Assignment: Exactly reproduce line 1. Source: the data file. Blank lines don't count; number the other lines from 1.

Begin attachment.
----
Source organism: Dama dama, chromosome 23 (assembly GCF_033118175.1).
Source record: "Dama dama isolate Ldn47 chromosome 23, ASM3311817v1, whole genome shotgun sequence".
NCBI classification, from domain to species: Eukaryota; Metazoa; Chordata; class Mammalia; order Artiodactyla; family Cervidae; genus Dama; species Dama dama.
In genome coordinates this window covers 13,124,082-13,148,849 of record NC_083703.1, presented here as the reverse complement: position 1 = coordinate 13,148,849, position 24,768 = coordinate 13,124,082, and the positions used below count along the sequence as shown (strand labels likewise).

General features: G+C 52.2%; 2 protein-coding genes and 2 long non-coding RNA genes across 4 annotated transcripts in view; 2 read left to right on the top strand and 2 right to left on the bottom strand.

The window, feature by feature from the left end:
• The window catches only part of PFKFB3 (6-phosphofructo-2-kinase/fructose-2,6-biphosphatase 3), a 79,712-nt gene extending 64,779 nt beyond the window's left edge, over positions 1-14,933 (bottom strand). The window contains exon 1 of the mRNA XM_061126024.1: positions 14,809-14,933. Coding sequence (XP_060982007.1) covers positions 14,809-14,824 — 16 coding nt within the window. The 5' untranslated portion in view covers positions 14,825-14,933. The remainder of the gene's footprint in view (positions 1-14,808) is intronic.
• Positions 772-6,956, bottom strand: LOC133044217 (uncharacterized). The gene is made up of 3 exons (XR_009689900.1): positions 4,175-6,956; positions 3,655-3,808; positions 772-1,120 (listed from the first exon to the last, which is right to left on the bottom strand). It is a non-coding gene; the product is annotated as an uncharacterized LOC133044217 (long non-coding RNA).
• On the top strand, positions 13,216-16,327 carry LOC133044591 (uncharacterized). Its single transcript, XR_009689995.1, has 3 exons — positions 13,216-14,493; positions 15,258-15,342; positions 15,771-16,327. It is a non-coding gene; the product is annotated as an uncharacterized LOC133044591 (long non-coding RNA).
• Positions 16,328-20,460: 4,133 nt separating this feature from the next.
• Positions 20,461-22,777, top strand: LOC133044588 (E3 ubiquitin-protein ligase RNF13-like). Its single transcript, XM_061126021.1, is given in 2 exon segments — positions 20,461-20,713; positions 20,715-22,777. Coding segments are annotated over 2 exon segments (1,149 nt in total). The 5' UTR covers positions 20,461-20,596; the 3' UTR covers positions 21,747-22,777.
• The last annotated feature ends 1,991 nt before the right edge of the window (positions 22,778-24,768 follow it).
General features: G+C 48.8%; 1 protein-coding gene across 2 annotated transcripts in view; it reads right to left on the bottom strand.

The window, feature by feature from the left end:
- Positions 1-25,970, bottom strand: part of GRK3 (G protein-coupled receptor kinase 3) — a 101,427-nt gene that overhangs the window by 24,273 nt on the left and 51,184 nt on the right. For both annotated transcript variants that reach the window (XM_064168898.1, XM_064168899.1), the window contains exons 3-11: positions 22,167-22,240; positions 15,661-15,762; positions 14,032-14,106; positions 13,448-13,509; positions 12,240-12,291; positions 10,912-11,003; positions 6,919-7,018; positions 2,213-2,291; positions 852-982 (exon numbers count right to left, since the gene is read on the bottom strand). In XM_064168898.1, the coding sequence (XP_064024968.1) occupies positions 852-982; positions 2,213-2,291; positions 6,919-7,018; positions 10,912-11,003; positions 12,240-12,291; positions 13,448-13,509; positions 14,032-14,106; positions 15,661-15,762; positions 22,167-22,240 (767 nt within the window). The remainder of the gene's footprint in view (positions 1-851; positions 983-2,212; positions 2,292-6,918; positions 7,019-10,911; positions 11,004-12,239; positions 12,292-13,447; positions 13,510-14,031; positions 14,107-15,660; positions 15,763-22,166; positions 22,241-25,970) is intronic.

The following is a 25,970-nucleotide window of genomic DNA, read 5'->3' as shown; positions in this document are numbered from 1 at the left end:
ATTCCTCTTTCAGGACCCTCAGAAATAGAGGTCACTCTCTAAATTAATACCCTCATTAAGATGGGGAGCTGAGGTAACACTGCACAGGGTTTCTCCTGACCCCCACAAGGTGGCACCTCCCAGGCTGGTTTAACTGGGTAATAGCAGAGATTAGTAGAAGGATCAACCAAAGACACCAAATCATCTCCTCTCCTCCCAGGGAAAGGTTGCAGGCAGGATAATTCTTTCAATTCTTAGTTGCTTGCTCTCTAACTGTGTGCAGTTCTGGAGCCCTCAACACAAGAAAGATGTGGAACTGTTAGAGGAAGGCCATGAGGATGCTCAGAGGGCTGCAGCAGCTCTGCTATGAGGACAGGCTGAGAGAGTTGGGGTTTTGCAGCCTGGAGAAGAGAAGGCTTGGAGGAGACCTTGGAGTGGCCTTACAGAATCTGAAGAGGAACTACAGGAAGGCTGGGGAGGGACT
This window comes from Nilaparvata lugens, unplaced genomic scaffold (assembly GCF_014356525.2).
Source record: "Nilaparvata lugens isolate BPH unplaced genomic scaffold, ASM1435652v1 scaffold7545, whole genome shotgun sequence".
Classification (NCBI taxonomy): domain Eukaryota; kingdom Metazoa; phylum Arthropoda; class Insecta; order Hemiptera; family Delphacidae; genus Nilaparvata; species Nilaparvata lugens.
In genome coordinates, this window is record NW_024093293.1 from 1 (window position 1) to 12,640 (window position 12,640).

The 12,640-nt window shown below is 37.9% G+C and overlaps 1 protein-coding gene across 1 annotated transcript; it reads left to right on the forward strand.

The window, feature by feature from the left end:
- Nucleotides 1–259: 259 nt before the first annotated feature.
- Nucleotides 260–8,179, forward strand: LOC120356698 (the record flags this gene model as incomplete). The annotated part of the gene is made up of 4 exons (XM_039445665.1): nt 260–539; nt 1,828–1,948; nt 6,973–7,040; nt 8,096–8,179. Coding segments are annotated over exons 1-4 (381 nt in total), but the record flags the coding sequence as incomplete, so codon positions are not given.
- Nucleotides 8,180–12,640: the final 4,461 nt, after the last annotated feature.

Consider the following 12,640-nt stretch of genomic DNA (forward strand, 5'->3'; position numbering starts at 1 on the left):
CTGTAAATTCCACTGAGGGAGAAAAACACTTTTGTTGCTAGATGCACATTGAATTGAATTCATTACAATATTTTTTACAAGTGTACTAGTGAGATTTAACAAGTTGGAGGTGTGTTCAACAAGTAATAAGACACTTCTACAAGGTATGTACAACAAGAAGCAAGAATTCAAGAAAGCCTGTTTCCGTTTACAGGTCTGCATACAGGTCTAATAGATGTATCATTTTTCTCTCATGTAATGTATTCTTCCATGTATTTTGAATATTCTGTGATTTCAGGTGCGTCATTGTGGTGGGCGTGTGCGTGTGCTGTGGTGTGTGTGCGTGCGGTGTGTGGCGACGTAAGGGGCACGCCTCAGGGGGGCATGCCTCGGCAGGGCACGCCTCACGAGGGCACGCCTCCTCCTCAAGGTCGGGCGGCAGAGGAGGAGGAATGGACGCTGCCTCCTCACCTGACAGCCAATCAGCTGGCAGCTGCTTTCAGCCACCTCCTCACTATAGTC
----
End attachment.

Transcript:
Source organism: Dama dama, chromosome 23 (assembly GCF_033118175.1).